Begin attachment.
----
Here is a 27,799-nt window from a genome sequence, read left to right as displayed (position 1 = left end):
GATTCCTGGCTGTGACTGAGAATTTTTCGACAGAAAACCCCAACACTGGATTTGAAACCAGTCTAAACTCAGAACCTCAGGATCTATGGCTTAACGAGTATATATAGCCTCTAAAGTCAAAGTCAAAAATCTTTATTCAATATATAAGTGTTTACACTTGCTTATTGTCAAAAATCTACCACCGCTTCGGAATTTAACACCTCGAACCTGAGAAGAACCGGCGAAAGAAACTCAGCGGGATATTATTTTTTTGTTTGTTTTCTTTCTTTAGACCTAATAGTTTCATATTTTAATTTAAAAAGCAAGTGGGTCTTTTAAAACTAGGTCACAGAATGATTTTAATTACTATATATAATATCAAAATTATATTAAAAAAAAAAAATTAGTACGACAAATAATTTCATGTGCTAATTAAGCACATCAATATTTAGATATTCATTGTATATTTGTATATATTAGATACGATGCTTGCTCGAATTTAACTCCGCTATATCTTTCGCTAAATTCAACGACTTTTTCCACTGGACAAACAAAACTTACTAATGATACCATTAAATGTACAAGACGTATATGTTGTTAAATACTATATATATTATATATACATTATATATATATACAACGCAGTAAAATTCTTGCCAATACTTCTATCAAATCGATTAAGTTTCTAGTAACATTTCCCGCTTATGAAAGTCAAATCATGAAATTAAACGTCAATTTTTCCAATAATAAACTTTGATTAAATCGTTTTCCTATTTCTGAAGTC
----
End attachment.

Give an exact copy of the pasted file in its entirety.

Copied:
Here is a 27,799-nt window from a genome sequence, read left to right as displayed (position 1 = left end):
GATTCCTGGCTGTGACTGAGAATTTTTCGACAGAAAACCCCAACACTGGATTTGAAACCAGTCTAAACTCAGAACCTCAGGATCTATGGCTTAACGAGTATATATAGCCTCTAAAGTCAAAGTCAAAAATCTTTATTCAATATATAAGTGTTTACACTTGCTTATTGTCAAAAATCTACCACCGCTTCGGAATTTAACACCTCGAACCTGAGAAGAACCGGCGAAAGAAACTCAGCGGGATATTATTTTTTTGTTTGTTTTCTTTCTTTAGACCTAATAGTTTCATATTTTAATTTAAAAAGCAAGTGGGTCTTTTAAAACTAGGTCACAGAATGATTTTAATTACTATATATAATATCAAAATTATATTAAAAAAAAAAAATTAGTACGACAAATAATTTCATGTGCTAATTAAGCACATCAATATTTAGATATTCATTGTATATTTGTATATATTAGATACGATGCTTGCTCGAATTTAACTCCGCTATATCTTTCGCTAAATTCAACGACTTTTTCCACTGGACAAACAAAACTTACTAATGATACCATTAAATGTACAAGACGTATATGTTGTTAAATACTATATATATTATATATACATTATATATATATACAACGCAGTAAAATTCTTGCCAATACTTCTATCAAATCGATTAAGTTTCTAGTAACATTTCCCGCTTATGAAAGTCAAATCATGAAATTAAACGTCAATTTTTCCAATAATAAACTTTGATTAAATCGTTTTCCTATTTCTGAAGTC